dunmunro wrote:Byron Angel wrote:Keep in mind that the citadel vertical protection scheme of the BISMARCK Class also incorporated a substantial internal glacis behind the belt (110mm Wh @ 22deg from horizontal, according to N Okun) to protect the vitals from low angle fire. Nathan's opinion is that no contemporary AP projectile was likely to pass intact through both belt and glacis.
Of course, but all the externally visible armour on Bismarck was just about as likely to have been penetrated by the RN 14in as the 16in. Some accounts have all the penetrating hits ascribed to the 16in and all the non penetrating hits ascribed to the 14in - this just an indication of bias on the part of the writer and/or observers.
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Unfortunately, my reference library is packed up for an imminent house move, so I offer up the following from memory.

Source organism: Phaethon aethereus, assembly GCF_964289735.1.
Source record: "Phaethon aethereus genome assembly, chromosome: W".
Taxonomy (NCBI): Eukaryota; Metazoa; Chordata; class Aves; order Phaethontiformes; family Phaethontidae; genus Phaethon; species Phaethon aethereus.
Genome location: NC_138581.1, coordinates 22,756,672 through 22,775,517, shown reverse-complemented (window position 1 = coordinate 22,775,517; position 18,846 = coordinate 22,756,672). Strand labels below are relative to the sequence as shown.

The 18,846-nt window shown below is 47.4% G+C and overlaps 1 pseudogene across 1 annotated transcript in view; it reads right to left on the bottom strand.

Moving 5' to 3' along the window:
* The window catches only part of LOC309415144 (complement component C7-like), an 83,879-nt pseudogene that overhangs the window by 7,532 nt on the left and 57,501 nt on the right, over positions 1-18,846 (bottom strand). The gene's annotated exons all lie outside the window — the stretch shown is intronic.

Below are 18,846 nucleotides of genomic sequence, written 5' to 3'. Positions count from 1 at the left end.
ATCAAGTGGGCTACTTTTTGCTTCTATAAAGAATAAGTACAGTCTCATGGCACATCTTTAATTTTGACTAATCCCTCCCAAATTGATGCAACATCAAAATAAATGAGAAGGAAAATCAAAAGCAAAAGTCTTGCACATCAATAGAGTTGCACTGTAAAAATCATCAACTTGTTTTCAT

At any range materially inside 15,000 yards the caliber of the striking projectile, whether 14in or 15in, was probably moot; either was technically capable of getting through 12-13in vertical armor. Adding further "texture" to the topic is a Naval Review article ("End of an Era"), published shortly after the war, that discusses the AP projectile situation at the start of tWW2. The author alleged that real penetration problems were discovered in connection with the service 15in AP, such that the AP of the then new 14in gun was outperforming it. The author described the problems as akin in nature to those encountered early in WW1 and, just as the WW1 problems inspired the Greenboy development program, the WW2 problem - after several years of fruitless bureaucratic infighting with the manufacturers - resulted in the Cardonald program whereby the service developed its own AP projectile design and then erected a factory at Cardonald Scotland to manufacture it. IIRC, one of the early editions of PiNG made oblique reference to the situation.